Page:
Macron seeks to found ‘progressive, reforming’ EU-wide party

Political regrouping required in European Parliament , French president says

French president Emmanuel Macron said contradictions within the European People’s Party and the Party of European Socialists in the European Parliament are blocking progress. Photograph: Ludovic Marin/AP

French president Emmanuel Macron said contradictions within the European People’s Party and the Party of European Socialists in the European Parliament are blocking progress. Photograph: Ludovic Marin/AP

 

President Emmanuel Macron has called for a “recomposition” of political groupings within the European Parliament and indicated that he is likely to found a new Europe-wide party based on the movement that brought him to power.

The French leader confirmed his intention to transpose the method that disrupted French politics on to the European political scene, in the first wide-ranging press conference since his election.  

Europe needs a political recomposition if we are to make progress,” Mr Macron told 120 members of the Presidential Press Association this week. He said greater unity is need to address migration, banking union, the transition to renewable energy, digital technology and defence.

“It is completely possible that we will found our own group [in the European Parliament], to federate other movements,” Mr Macron continued. “It’s a good idea to work for ideological clarification. There is room for progressive, determined, European reformism . . . It will happen at the time of [the May 2019] European elections and afterwards.”

An EU-wide party similar to Mr Macron’s La République En Marche would bring together moderates from both left and right, as well as environmentalists.

Contradictions

The French president said contradictions within the European People’s Party, of which Fine Gael is a member, and the Party of European Socialists, are blocking progress.

“The DNA of the EPP is Christian Democrat,” Mr Macron said. “But I’m not convinced that [former prime minister of Italy Silvio] Berlusconi or [Hungarian prime minister Viktor] Orbán are the quintessence of European Christian democracy. There are also fundamental differences between European Socialists regarding Europe.”

An Italian correspondent took Mr Macron to task for comparing Mr Berlusconi to Mr Orbán, the leader of an increasingly obstreperous bloc of former east European countries. Mr Macron said the far-right Northern League and Brothers of Italy, Berlusconi’s allies in the March 4th Italian elections, were “not representative of Christian Democracy” either.

“In reality, the EPP is no longer a Christian Democratic party, but a combination of the Christian Democratic right and a more authoritarian, nationalist right,” Mr Macron said.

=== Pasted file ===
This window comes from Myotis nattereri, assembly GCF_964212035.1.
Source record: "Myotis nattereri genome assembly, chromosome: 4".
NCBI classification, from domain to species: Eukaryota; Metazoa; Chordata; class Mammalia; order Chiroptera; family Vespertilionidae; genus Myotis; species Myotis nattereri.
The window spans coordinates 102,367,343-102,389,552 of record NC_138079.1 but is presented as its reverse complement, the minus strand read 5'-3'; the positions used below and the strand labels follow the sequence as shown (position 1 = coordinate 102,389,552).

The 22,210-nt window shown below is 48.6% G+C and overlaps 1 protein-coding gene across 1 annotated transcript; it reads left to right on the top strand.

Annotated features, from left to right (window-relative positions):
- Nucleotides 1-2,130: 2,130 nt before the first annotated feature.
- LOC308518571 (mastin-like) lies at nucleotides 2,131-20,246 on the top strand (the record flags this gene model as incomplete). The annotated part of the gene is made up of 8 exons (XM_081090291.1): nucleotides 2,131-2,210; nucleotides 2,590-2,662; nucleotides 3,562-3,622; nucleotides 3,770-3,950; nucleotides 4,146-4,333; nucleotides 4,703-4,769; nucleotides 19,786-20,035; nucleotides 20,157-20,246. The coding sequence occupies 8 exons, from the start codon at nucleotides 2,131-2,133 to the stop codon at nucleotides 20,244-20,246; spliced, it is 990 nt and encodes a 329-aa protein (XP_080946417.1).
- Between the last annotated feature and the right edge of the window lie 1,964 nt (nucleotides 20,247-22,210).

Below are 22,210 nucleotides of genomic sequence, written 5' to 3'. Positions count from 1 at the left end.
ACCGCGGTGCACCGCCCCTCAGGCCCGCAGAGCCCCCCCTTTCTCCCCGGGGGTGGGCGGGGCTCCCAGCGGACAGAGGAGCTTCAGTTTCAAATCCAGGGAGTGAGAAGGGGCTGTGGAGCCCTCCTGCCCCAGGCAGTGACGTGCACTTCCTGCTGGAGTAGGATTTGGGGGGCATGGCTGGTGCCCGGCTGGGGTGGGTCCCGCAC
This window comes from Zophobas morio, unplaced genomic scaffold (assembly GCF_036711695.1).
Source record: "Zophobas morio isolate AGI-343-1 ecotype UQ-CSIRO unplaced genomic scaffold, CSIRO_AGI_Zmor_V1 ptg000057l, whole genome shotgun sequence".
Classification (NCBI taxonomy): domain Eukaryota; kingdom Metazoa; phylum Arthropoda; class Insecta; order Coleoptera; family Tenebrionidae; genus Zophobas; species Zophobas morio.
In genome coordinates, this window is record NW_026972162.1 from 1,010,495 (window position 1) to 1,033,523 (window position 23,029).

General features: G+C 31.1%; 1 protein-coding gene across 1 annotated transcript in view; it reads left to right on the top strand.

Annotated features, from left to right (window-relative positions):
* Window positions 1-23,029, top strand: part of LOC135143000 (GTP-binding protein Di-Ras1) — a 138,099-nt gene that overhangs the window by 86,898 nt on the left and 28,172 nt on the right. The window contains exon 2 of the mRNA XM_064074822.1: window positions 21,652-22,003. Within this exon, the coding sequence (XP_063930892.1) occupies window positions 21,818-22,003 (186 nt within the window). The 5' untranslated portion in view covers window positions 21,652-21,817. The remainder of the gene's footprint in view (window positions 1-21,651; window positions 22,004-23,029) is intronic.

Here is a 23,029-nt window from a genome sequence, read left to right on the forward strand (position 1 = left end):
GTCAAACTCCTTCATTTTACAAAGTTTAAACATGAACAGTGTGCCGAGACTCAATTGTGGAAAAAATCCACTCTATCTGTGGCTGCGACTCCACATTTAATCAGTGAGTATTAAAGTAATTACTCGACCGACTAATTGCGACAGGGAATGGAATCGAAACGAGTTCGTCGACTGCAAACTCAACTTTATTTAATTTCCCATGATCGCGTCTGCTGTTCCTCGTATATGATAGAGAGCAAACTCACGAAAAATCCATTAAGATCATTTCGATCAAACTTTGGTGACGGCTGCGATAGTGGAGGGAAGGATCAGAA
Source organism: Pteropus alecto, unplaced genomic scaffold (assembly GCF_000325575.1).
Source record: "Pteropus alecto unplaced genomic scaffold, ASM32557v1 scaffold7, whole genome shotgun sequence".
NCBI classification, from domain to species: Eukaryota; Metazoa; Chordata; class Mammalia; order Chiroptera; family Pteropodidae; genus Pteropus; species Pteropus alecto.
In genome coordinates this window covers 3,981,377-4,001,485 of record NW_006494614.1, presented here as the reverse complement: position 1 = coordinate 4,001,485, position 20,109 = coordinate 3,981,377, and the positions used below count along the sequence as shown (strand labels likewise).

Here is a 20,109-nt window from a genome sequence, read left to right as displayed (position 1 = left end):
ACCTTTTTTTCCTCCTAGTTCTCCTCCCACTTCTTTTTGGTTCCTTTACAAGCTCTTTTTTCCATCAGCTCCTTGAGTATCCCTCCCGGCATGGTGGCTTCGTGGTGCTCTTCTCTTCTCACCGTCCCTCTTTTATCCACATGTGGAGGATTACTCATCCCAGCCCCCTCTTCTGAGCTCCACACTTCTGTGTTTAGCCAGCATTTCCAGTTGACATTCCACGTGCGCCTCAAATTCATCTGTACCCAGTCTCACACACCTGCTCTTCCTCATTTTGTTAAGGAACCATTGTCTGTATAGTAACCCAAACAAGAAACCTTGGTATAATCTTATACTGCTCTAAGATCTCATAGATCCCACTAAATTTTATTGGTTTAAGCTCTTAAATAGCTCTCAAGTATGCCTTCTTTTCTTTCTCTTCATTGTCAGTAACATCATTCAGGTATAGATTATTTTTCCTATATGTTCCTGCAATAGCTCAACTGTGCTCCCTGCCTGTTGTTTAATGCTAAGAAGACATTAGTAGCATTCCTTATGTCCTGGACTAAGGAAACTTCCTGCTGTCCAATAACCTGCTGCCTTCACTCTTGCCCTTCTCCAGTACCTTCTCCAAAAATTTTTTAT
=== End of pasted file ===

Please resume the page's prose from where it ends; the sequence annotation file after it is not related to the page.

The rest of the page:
The French president reiterated his threat to strike Syrian government forces if it is proven that President Bashar al-Assad has used chemical weapons against civilians. “I set a red line. I reconfirm that very clearly,” Mr Macron said. “If we have solid proof that chemical weapons banned by the treaties are used, we will strike the place from which they originated.”

But Mr Macron’s “red line” looks increasingly fictional. Some analysts took the words “banned by the treaties” to mean that France distinguishes between chlorine and neurotoxic sarin. Though it can be lethal, chlorine is not always considered a weapon because it also has industrial uses.  

One week earlier, French foreign minister Jean-Yves Le Drian said “all indications are today that chlorine is being used by the regime in Syria”.

Mr Macron also stressed that “the priority is the fight against terrorists, the jihadists”. He called for an international meeting on Syria to be held in the region.

France does not want French jihadists captured in Iraq and Syria to be repatriated. But if the Iraqi government condemns French citizens to death, Paris will attempt to have their sentences commuted to life in prison, Mr Macron said.

Purchasing power

Turning to domestic policies, Mr Macron said he was not concerned by polls showing that a strong majority of the population do not believe he will increase their purchasing power.

“The only way to raise purchasing power quickly is to increase public expenditure. That is not our strategy,” he said, promising perceptible results by 2020. Work was “the guiding principle” of his policies, Mr Macron said. “Full employment is the best way to fight for purchasing power.”

Chronic, structural unemployment of about 9 per cent in France was a “scandal”, Mr Macron continued. “We are the only great economy of Europe that has sunk into mass unemployment for the past three decades.” After he spoke, the statistics institute Insee reported that French unemployment had fallen to 8.7 per cent, its lowest since 2009.

Mr Macron ended confusion about his plan to establish “universal national service”, saying it would be obligatory for men and women, civil or military, and would last from three to six months.

Mr Macron had promised there would be no one sleeping rough in France by the end of last year. “We failed because there are fragile populations not reached by public policies, and because there was strong migratory pressure,” he said.

Mr Macron addressed accusations of sexual aggression against two of his cabinet ministers for the first time. He said he could not have known of cases dismissed before they were appointed. He warned against a “republic of suspicion” and said that when media “end up destroying those who exercise power, without principle or limits, it is not a balanced democracy”.

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